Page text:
With Glass bulbs: a mystery in dispute finally reveals its secrets on Netflix today, Ryan Johnson makes the rounds to talk about his latest success. After his initial success, the sequel to his Hercule Poirot mystery sent Benoit Blanc (Daniel Craig) to the private island of billionaire tech bro Miles Bron (Edward Norton) to solve a murder among the tycoon’s influential friends. Ever since first seeing him in theaters, fans have pointed out that Miles’ characterization seems eerily similar to the real-life tech giant. Elon Musk. As revealed in a recent Wired interview, Johnson acknowledged the comparisons.
Musk has gained public notoriety recently for his purchase of Twitter, but he is still best known as the mind behind companies like Tesla and SpaceX. His turn as “Chief Twit” was particularly criticized for his poor policy making and pouring so much money into a platform that was already in the red. His reign was widely seen as chaotic and culminated in him recently announced he would quit when he found someone “stupid enough” to run the site. Likewise, Miles wears the same trends. He has the same bravado and reluctance to admit a stupid decision. He also still has the gadgets and intellect to back up his credentials. In a post-Musk Twitter shopping world, the comparison seems obvious.
Johnson was asked about Musk and Miles, and he admitted that he fully understands where everyone is coming from. That being said, because he wrote Glass onion in the middle of the pandemic and not in 2022, Musk was not his exact goal when he wrote Miles:
There’s a lot of general stuff about these kinds of tech billionaires that went straight there. But it obviously has an almost eerie relevance in the present moment. A friend of mine said, “Man, it looks like it was written this afternoon.” And it’s just kind of a horrible, horrible accident, you know?
Johnson touched on several archetypes with Glass onion
Of course, Miles is just one of many colorful characters in Johnson’s film. There’s Duke Cody (Dave Bautista), a Twitch streamer and men’s rights activist at Andrew Tatemodel turned fashion mogul Birdie Jay (Kate Hudson) and rising star politician Claire Debella (Catherine Hahn) among others surrounding Miles. Each perhaps deserves their own comparison to some influential figure. Johnson was eager to take on these types of quirky personalities and shove them all into a room next to his sled with a white trolling from the South. When asked how he decides who to scrutinize with his characters, he pointed out that he’s just holding up a mirror to our current cultural zeitgeist:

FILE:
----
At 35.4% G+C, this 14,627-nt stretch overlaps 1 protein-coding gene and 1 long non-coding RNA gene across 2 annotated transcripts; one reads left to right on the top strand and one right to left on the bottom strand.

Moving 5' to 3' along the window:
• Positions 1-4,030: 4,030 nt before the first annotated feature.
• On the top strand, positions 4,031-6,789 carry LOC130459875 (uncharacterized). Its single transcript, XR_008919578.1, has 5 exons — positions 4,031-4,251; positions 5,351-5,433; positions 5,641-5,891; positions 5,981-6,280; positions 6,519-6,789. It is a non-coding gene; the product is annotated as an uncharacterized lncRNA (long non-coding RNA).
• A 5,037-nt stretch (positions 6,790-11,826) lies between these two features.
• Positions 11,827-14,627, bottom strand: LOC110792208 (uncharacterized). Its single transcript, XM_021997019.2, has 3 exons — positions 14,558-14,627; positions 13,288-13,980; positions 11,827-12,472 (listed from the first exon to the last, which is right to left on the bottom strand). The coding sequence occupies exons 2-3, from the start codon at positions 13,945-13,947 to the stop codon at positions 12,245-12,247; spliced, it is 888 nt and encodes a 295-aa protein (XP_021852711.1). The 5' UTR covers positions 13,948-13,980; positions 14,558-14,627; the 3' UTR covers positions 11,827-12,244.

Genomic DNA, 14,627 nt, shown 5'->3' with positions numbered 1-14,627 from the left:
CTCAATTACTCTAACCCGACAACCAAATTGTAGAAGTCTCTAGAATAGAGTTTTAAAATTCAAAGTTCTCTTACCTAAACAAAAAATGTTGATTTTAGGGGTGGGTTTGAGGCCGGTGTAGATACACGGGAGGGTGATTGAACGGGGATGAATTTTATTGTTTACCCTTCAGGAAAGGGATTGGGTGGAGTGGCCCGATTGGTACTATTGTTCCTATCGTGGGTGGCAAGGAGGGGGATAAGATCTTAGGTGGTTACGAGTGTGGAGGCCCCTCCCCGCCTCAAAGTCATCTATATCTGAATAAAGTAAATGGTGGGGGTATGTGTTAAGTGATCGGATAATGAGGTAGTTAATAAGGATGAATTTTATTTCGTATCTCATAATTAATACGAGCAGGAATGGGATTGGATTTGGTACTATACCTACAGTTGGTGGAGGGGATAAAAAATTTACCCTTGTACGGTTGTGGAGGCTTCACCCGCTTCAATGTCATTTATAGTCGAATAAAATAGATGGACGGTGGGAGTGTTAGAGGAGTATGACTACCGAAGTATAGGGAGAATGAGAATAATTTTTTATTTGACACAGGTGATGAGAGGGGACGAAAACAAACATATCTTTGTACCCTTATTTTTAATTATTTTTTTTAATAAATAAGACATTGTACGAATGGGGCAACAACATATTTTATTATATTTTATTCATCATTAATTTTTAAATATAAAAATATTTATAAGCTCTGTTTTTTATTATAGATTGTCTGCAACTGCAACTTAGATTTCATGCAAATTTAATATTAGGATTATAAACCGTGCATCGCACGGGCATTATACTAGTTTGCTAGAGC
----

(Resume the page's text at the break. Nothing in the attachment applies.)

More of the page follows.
Once I had a tech billionaire at the top of the suspected pyramid, the type of friends they wanted and it all fell apart. Because the intention was to accurately reflect what it was like to have your head in the middle of the cultural sphere over the past six years. It’s a bit of a rather nightmarish carnival, a Fellini-esque inflated reality right now.
Furthermore, he explained that the creation of these more realistic caricatures differed slightly from the original. Knives out. Instead of creating characters that take classic thriller tropes to extremes, he wanted to capture the extremes of our world:
It’s a much higher pitch. But the whole time I was thinking, “Oh my God, am I going to tamp this?” I would just open Twitter or turn on the news and realize that it’s an honest reflection of what it’s like to be alive right now and pay attention to these people. It must be ridiculous because they are ridiculous, you know?
Glass bulbs: a mystery in dispute is available to stream now on Netflix. Watch our interview with Johnson below: